I want to start with a couple of disclaimers. First, I have not read “Fifty Shades of Grey” and I usually do not comment on books I have not read. Second, this topic ranges into an area that pastors do not typically write about. Nevertheless, whenever something becomes a cultural phenomenon in our society, I believe the church should speak out about it and not look the other way. This book (really books, it is a trilogy) is not only number one on the NY Times best sellers list, the books are prominent in any bookstore you go into today. I also believe that without reading it though, I have a fair idea of what is in “Fifty Shades of Grey” after reading many reviews and reports on the books.
I do not believe the books are healthy fantasy, for women or for men. This has nothing to do with the fact that they are about the intimate details of a couple’s physical life. It has to do with the fact that a key factor in the “romance” is that the protagonist becomes submissive and her very rich love interest is dominant. In other words these books have brought bondage and even inflicting pain upon your partner in an adult physical relationship into the mainstream of pop culture. I am sure for most of the readers, this is simply an exercise in fantasy. But Jesus tells us that what we imagine has a reality in and of itself as he teaches us. And I also have little doubt that we will see a spike in such behavior being acted out as people seek to make the fantasy real.
I simply want to say that this is not what God made women and men for. Intentionally containing someone and inflicting pain upon them is the inverse of what real love is all about. God means for the physical relationship between men and women to be freeing, to draw one closer, and to have a partner like no other that will enhance you. I see none of that in anything I read about these books. Trusting that someone will not permanently hurt you when they are inflicting pain upon you is not what God means about being able to trust someone. God means for us to be equals, to be partners, and to be friends.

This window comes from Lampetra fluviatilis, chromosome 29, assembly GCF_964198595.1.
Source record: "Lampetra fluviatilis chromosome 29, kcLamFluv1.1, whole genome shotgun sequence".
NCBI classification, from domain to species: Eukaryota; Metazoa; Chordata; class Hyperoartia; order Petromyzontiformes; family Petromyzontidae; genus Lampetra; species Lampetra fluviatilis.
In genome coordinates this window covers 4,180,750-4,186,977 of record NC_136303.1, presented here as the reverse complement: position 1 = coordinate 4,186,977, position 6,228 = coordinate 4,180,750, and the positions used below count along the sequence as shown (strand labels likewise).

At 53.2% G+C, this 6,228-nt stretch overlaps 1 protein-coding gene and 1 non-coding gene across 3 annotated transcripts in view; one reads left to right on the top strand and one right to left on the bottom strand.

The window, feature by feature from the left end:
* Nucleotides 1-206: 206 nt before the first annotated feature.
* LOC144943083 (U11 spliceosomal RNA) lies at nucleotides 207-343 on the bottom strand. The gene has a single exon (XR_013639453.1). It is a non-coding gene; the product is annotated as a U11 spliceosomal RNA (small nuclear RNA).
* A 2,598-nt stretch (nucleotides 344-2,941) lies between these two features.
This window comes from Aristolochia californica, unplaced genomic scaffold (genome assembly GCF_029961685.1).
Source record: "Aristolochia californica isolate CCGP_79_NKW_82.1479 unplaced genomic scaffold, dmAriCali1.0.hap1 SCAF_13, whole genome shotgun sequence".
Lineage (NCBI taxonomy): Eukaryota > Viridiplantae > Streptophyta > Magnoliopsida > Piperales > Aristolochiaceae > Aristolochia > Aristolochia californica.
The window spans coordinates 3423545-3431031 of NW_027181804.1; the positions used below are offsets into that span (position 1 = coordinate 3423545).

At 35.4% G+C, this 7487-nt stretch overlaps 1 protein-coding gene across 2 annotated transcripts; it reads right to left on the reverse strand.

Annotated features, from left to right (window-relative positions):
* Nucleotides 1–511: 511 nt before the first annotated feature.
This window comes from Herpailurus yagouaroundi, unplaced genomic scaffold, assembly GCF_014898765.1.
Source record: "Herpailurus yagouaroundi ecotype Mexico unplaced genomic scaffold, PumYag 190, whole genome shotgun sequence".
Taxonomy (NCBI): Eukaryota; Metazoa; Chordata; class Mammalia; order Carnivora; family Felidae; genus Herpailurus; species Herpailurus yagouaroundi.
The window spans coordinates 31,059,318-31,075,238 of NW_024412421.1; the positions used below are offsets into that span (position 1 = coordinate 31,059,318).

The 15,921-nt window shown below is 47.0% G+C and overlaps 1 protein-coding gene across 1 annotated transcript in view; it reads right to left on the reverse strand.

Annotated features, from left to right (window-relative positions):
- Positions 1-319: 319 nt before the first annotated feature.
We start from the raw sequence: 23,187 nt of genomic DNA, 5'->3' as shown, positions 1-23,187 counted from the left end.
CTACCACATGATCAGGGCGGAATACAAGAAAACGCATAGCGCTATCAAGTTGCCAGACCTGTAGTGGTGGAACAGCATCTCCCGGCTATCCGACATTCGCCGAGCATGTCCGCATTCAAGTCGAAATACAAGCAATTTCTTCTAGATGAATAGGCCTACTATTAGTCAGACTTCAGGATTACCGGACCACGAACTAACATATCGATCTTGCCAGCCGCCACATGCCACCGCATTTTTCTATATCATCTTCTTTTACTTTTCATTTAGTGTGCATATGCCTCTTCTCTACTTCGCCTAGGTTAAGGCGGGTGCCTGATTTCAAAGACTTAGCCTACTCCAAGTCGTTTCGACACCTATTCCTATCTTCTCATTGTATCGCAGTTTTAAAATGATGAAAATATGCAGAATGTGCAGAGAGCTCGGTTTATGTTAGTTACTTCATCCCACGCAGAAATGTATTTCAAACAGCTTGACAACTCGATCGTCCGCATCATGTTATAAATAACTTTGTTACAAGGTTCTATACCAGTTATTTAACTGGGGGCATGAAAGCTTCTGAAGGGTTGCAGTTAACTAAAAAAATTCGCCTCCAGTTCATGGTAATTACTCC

Again, Christians need not be prudes. We shouldn’t turn pale when people want to learn about, read about, or even fantasize about physical relationships. But we also need to remember that God really creates us to be monogamous and the physical relationships we offer are one of the most special things we ever have to offer about ourselves. We should only offer such as a sign of ultimate commitment to another and that person should be showing us the love we were made for. Such relationships are special and meant to draw us closer to one another and to God. This is not an easy sell in our society where lust and promiscuity are so prevalent.
It is just that everything I read about these books seems unhealthy and truly going in the opposite direction from what two people’s intimate relationships should be about.
I am sure my blog won’t put a dent in the mammoth sales of “Fifty Shades of Grey.” Indeed, I readily recognize that for some people, if you tell them not to read something, it makes them want to read it all the more.
At the same time, as a minister of Word and Sacrament, I feel a duty to speak up sometimes. And so I do here.
What do you think?
Until next time,